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Researchers: Pigeons, otherwise stupid, learn to recognize people they know


Were we discussing how plants communicate with each other? Well, From “Birds Can Recognize People’s Faces and Know Their Voices” (ScienceDaily, June 22, 2012), we learn,

New research suggests that some birds may know who their human friends are, as they are able to recognize people’s faces and differentiate between human voices.

The team trained a group of pigeons to recognise the difference between photographs of familiar and unfamiliar objects. These pigeons, along with a control group, were then shown photographs of pairs of human faces. One face was of a person familiar to the birds whilst the other was of someone they had not seen before.

The experimental group birds were able to recognise and classify the familiar people using only their faces, whereas the birds without prior training failed. The results show that pigeons can discriminate between the familiar and unfamiliar people and can do this on solely using facial characteristics.

Lincoln’s lead researcher on the project, Dr Anna Wilkinson, from the School of Life Sciences, said: “Such advanced cognitive processes have rarely been observed in pigeons and suggest that they not only recognise individual humans but also know who they know — something which could be very important for survival. Some humans feed pigeons, others chase them. To know individuals and act appropriately to them is enormously advantageous.”

None of this would surprise anyone who feeds birds. The interesting part is that pigeons have usually been regarded as stupid compared to, say, starlings. One researcher, after offering various suggestions about what is going on in the starling’s head, admits,

It is notoriously difficult to get inside the black box of an animal’s brain in order to establish, for example, whether they can appreciate another’s visual perspective or even whether they have a ‘theory of mind’.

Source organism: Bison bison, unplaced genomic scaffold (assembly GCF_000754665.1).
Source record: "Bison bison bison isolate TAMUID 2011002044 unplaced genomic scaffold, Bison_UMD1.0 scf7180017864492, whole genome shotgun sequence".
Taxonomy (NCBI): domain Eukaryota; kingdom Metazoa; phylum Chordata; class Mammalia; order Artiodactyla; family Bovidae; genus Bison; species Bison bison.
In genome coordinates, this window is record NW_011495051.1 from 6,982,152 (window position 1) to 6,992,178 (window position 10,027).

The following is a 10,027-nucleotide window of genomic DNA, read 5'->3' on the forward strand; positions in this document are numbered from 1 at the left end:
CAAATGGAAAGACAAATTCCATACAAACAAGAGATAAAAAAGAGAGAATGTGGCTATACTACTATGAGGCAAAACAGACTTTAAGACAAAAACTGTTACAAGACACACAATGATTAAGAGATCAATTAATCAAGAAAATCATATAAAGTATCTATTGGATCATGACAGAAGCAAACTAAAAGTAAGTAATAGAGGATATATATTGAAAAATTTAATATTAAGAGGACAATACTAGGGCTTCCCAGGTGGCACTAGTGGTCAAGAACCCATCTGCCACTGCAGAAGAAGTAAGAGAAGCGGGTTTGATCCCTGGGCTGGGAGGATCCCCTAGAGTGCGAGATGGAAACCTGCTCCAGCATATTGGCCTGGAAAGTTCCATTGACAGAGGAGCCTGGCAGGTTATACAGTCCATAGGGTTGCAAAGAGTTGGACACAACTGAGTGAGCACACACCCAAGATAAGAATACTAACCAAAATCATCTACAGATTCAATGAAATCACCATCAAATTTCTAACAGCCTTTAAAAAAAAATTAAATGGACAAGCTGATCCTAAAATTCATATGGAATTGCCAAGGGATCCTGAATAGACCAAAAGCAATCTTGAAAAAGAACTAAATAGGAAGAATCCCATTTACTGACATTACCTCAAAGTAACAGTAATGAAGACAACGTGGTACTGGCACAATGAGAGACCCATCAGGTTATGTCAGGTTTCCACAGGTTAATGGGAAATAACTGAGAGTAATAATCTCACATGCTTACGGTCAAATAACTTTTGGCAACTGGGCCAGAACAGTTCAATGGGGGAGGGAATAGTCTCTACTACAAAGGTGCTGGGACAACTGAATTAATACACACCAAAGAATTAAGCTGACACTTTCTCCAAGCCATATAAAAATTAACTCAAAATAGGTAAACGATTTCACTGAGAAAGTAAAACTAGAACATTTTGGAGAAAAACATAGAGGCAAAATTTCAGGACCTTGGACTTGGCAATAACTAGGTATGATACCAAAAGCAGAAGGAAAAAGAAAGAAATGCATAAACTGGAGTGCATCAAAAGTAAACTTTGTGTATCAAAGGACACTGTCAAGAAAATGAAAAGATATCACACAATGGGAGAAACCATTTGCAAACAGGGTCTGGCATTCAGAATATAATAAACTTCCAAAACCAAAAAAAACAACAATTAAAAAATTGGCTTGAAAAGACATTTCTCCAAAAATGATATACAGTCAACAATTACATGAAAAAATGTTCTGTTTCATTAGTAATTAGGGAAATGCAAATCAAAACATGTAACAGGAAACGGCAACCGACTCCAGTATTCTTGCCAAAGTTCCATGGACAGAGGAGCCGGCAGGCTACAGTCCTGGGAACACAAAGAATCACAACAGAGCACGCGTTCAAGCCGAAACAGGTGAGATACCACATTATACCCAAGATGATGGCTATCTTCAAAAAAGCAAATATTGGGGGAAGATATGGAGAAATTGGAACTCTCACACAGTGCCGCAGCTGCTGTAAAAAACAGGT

But it’s not clear that the birds need a theory of mind for the relevant tasks.

That is, recognizing the face of the person who scatters stale bread crusts need not involve speculation as to motive. And faces offer a cue that won’t be completely different tomorrow, as clothes might be.

This YEC welcomes these things. First having birds match apes should end research into attempts to show apes are almost ready for being us. Second. We are created in gods image. Yet memory in us is part of nature as it breaks down. It could only be that memory is a machine. its a presumption that being vastly more intelligent means a greater memory ability. memory is a part of intelligence and thus must be a part of special human intellectual identity it has been reasoned. in fact research today shows animals have great memory. Not great smarts. jUst the memory! Rather memory is possibly the same for all creatures. Humans simply use it more because of our intelligence. I say memory is unrelated to our thinking being, made from God, and is just a middleman for the relationship between us and our bodies. Therefore memory should be seen as the culprit in problems in human thinking. Like retardation,autism spectrum and old age. Not the memory machine but the triggering mechanism. bring on those critters with better memories then me. it should be this way seeing us as beings who think like a God and not as beings who think with the machines of nature.Robert Byers
June 26, 2012
01:22 AM

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